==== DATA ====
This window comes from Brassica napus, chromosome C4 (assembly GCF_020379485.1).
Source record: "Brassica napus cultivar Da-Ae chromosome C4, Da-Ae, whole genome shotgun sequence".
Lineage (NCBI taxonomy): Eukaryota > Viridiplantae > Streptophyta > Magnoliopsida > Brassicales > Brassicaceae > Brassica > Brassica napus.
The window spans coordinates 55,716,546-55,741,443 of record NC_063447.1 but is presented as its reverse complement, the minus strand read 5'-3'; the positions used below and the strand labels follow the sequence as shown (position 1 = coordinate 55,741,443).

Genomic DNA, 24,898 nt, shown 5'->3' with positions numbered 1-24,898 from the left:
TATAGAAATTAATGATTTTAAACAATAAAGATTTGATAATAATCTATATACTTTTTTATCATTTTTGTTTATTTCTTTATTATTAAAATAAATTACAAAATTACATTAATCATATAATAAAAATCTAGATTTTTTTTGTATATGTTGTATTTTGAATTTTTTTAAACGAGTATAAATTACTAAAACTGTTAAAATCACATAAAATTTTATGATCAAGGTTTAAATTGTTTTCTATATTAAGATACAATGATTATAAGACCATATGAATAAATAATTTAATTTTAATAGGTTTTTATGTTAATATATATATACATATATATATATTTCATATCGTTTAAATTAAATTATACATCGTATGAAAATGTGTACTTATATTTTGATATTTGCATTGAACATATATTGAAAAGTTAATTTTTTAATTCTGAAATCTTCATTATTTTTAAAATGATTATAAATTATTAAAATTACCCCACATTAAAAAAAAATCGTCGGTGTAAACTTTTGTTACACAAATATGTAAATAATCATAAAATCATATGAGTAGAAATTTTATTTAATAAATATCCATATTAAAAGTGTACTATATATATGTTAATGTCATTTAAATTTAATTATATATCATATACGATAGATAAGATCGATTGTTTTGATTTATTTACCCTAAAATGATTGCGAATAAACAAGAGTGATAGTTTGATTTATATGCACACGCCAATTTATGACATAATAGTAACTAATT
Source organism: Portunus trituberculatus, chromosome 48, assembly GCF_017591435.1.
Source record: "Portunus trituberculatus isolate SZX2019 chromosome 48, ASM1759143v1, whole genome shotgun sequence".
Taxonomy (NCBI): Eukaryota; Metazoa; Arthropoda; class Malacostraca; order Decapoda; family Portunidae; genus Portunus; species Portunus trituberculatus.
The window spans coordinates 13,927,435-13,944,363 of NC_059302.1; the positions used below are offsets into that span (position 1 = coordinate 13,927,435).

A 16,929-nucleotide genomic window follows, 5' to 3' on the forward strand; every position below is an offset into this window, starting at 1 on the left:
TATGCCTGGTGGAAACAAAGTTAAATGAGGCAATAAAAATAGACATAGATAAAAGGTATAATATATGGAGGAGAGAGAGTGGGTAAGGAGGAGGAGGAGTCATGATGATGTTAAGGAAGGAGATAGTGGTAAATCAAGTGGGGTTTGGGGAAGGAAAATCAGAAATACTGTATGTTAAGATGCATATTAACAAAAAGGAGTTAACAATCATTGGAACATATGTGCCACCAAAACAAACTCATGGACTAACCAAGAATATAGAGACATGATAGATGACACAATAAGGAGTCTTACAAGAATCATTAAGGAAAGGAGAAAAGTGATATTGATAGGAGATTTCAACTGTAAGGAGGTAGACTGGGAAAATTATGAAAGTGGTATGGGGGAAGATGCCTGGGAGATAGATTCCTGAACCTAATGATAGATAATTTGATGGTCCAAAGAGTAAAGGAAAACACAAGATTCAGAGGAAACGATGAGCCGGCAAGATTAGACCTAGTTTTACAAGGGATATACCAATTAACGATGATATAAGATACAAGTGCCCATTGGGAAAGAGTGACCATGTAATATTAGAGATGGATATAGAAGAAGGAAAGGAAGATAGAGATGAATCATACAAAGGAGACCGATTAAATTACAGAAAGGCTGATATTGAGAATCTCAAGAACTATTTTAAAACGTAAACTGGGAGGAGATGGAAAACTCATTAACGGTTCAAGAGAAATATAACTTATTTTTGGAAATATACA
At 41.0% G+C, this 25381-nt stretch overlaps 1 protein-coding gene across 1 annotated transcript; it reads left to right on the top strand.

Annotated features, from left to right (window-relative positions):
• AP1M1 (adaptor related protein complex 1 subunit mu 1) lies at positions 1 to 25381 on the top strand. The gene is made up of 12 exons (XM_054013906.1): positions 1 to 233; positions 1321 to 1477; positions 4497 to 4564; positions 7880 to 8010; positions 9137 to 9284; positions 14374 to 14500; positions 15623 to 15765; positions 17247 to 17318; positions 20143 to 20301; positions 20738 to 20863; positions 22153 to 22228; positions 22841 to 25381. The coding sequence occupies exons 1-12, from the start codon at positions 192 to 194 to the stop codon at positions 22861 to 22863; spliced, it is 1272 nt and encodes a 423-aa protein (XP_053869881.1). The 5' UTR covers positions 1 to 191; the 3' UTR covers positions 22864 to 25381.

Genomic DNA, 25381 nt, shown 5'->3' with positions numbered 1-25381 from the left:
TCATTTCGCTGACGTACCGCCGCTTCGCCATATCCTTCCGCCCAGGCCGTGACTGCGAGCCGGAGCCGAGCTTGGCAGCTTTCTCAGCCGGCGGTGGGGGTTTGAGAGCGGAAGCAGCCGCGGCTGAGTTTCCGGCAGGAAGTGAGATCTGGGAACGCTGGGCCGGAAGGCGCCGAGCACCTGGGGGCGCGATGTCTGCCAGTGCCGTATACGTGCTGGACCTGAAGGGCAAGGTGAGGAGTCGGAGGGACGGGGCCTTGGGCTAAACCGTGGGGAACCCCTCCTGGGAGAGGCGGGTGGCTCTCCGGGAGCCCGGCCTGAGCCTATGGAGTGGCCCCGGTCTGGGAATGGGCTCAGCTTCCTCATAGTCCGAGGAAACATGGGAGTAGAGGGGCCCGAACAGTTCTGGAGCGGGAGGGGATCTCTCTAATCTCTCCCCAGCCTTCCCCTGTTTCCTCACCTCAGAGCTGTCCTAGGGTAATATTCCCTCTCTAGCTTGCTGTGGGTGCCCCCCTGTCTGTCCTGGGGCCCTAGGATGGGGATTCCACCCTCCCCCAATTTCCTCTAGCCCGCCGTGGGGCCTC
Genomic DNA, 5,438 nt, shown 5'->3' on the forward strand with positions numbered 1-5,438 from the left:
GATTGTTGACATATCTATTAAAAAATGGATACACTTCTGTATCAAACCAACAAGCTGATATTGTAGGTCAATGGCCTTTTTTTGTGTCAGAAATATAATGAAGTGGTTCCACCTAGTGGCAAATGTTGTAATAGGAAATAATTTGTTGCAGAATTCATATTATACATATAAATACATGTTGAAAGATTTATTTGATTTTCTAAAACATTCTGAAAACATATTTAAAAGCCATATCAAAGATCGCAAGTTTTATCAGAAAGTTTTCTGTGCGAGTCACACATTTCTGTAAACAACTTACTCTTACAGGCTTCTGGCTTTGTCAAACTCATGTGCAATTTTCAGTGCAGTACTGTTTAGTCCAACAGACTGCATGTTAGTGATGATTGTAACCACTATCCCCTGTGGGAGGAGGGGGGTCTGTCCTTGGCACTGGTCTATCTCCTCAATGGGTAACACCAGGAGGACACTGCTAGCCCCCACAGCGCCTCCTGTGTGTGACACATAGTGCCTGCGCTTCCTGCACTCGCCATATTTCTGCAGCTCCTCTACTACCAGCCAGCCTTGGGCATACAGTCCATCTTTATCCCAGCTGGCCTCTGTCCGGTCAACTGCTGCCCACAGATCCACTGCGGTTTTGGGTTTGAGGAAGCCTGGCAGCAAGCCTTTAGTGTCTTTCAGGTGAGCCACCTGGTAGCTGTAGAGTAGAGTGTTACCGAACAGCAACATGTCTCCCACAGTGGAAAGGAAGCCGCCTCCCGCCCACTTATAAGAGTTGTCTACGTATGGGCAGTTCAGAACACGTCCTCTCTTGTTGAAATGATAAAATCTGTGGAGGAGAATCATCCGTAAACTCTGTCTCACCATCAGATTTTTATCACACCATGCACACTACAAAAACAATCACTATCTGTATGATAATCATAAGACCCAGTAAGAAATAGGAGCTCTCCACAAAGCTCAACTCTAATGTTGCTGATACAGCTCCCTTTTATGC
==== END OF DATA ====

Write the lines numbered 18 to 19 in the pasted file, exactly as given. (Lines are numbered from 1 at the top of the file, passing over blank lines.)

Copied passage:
Genomic DNA, 5,438 nt, shown 5'->3' on the forward strand with positions numbered 1-5,438 from the left:
GATTGTTGACATATCTATTAAAAAATGGATACACTTCTGTATCAAACCAACAAGCTGATATTGTAGGTCAATGGCCTTTTTTTGTGTCAGAAATATAATGAAGTGGTTCCACCTAGTGGCAAATGTTGTAATAGGAAATAATTTGTTGCAGAATTCATATTATACATATAAATACATGTTGAAAGATTTATTTGATTTTCTAAAACATTCTGAAAACATATTTAAAAGCCATATCAAAGATCGCAAGTTTTATCAGAAAGTTTTCTGTGCGAGTCACACATTTCTGTAAACAACTTACTCTTACAGGCTTCTGGCTTTGTCAAACTCATGTGCAATTTTCAGTGCAGTACTGTTTAGTCCAACAGACTGCATGTTAGTGATGATTGTAACCACTATCCCCTGTGGGAGGAGGGGGGTCTGTCCTTGGCACTGGTCTATCTCCTCAATGGGTAACACCAGGAGGACACTGCTAGCCCCCACAGCGCCTCCTGTGTGTGACACATAGTGCCTGCGCTTCCTGCACTCGCCATATTTCTGCAGCTCCTCTACTACCAGCCAGCCTTGGGCATACAGTCCATCTTTATCCCAGCTGGCCTCTGTCCGGTCAACTGCTGCCCACAGATCCACTGCGGTTTTGGGTTTGAGGAAGCCTGGCAGCAAGCCTTTAGTGTCTTTCAGGTGAGCCACCTGGTAGCTGTAGAGTAGAGTGTTACCGAACAGCAACATGTCTCCCACAGTGGAAAGGAAGCCGCCTCCCGCCCACTTATAAGAGTTGTCTACGTATGGGCAGTTCAGAACACGTCCTCTCTTGTTGAAATGATAAAATCTGTGGAGGAGAATCATCCGTAAACTCTGTCTCACCATCAGATTTTTATCACACCATGCACACTACAAAAACAATCACTATCTGTATGATAATCATAAGACCCAGTAAGAAATAGGAGCTCTCCACAAAGCTCAACTCTAATGTTGCTGATACAGCTCCCTTTTATGC